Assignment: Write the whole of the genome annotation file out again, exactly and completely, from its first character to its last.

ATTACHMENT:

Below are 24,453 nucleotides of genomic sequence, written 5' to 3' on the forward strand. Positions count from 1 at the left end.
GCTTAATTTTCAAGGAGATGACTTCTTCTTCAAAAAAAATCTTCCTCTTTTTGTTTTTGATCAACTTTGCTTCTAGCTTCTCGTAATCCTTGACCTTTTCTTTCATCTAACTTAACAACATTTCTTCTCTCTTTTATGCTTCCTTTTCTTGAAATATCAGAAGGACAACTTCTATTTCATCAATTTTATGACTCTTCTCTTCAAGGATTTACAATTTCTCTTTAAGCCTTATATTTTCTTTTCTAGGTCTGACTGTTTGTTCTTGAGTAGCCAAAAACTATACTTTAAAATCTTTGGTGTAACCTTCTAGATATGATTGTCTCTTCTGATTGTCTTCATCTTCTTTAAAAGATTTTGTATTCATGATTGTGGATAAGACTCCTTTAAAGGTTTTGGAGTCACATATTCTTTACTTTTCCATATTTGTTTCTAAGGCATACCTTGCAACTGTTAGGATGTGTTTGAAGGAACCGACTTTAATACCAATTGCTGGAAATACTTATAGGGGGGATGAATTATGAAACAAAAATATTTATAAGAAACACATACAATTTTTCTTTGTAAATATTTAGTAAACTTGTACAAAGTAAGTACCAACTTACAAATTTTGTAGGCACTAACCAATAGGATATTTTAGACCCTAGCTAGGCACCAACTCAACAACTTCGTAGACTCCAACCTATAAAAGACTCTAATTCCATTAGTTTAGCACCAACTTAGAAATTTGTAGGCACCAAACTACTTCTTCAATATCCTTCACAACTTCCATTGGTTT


Below are 24,453 nucleotides of genomic sequence, written 5' to 3' on the forward strand. Positions count from 1 at the left end.
GCTTAATTTTCAAGGAGATGACTTCTTCTTCAAAAAAAATCTTCCTCTTTTTGTTTTTGATCAACTTTGCTTCTAGCTTCTCGTAATCCTTGACCTTTTCTTTCATCTAACTTAACAACATTTCTTCTCTCTTTTATGCTTCCTTTTCTTGAAATATCAGAAGGACAACTTCTATTTCATCAATTTTATGACTCTTCTCTTCAAGGATTTACAATTTCTCTTTAAGCCTTATATTTTCTTTTCTAGGTCTGACTGTTTGTTCTTGAGTAGCCAAAAACTATACTTTAAAATCTTTGGTGTAACCTTCTAGATATGATTGTCTCTTCTGATTGTCTTCATCTTCTTTAAAAGATTTTGTATTCATGATTGTGGATAAGACTCCTTTAAAGGTTTTGGAGTCACATATTCTTTACTTTTCCATATTTGTTTCTAAGGCATACCTTGCAACTGTTAGGATGTGTTTGAAGGAACCGACTTTAATACCAATTGCTGGAAATACTTATAGGGGGGATGAATTATGAAACAAAAATATTTATAAGAAACACATACAATTTTTCTTTGTAAATATTTAGTAAACTTGTACAAAGTAAGTACCAACTTACAAATTTTGTAGGCACTAACCAATAGGATATTTTAGACCCTAGCTAGGCACCAACTCAACAACTTCGTAGACTCCAACCTATAAAAGACTCTAATTCCATTAGTTTAGCACCAACTTAGAAATTTGTAGGCACCAAACTACTTCTTCAATATCCTTCACAACTTCCATTGGTTT